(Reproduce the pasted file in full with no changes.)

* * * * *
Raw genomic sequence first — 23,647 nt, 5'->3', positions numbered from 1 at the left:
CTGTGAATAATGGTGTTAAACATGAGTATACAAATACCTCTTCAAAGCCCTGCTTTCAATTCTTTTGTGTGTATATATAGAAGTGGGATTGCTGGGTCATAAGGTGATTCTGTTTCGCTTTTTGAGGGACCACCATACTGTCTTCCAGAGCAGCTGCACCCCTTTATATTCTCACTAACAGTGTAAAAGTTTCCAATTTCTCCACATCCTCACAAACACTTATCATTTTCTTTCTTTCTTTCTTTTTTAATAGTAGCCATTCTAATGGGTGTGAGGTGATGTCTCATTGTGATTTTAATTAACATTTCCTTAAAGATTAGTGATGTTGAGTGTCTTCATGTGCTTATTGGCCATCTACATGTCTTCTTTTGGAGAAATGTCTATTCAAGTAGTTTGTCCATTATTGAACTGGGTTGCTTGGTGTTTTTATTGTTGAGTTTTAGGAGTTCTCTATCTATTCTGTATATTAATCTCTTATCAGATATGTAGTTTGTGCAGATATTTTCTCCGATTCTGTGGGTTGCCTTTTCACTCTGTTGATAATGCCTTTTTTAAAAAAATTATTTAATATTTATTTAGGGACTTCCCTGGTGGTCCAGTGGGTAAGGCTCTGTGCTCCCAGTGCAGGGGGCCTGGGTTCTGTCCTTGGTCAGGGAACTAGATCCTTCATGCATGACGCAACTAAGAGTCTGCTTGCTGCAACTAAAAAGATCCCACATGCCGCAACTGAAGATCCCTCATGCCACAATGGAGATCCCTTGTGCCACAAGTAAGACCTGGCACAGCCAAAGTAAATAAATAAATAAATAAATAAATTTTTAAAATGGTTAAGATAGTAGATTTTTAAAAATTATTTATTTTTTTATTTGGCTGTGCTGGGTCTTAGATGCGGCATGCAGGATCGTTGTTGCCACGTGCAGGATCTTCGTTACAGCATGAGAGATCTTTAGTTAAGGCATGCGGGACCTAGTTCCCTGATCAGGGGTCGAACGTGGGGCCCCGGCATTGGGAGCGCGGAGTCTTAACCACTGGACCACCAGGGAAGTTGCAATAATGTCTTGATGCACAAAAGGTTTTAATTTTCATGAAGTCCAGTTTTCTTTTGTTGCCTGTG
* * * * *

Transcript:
Raw genomic sequence first — 23,647 nt, 5'->3', positions numbered from 1 at the left:
CTGTGAATAATGGTGTTAAACATGAGTATACAAATACCTCTTCAAAGCCCTGCTTTCAATTCTTTTGTGTGTATATATAGAAGTGGGATTGCTGGGTCATAAGGTGATTCTGTTTCGCTTTTTGAGGGACCACCATACTGTCTTCCAGAGCAGCTGCACCCCTTTATATTCTCACTAACAGTGTAAAAGTTTCCAATTTCTCCACATCCTCACAAACACTTATCATTTTCTTTCTTTCTTTCTTTTTTAATAGTAGCCATTCTAATGGGTGTGAGGTGATGTCTCATTGTGATTTTAATTAACATTTCCTTAAAGATTAGTGATGTTGAGTGTCTTCATGTGCTTATTGGCCATCTACATGTCTTCTTTTGGAGAAATGTCTATTCAAGTAGTTTGTCCATTATTGAACTGGGTTGCTTGGTGTTTTTATTGTTGAGTTTTAGGAGTTCTCTATCTATTCTGTATATTAATCTCTTATCAGATATGTAGTTTGTGCAGATATTTTCTCCGATTCTGTGGGTTGCCTTTTCACTCTGTTGATAATGCCTTTTTTAAAAAAATTATTTAATATTTATTTAGGGACTTCCCTGGTGGTCCAGTGGGTAAGGCTCTGTGCTCCCAGTGCAGGGGGCCTGGGTTCTGTCCTTGGTCAGGGAACTAGATCCTTCATGCATGACGCAACTAAGAGTCTGCTTGCTGCAACTAAAAAGATCCCACATGCCGCAACTGAAGATCCCTCATGCCACAATGGAGATCCCTTGTGCCACAAGTAAGACCTGGCACAGCCAAAGTAAATAAATAAATAAATAAATAAATTTTTAAAATGGTTAAGATAGTAGATTTTTAAAAATTATTTATTTTTTTATTTGGCTGTGCTGGGTCTTAGATGCGGCATGCAGGATCGTTGTTGCCACGTGCAGGATCTTCGTTACAGCATGAGAGATCTTTAGTTAAGGCATGCGGGACCTAGTTCCCTGATCAGGGGTCGAACGTGGGGCCCCGGCATTGGGAGCGCGGAGTCTTAACCACTGGACCACCAGGGAAGTTGCAATAATGTCTTGATGCACAAAAGGTTTTAATTTTCATGAAGTCCAGTTTTCTTTTGTTGCCTGTG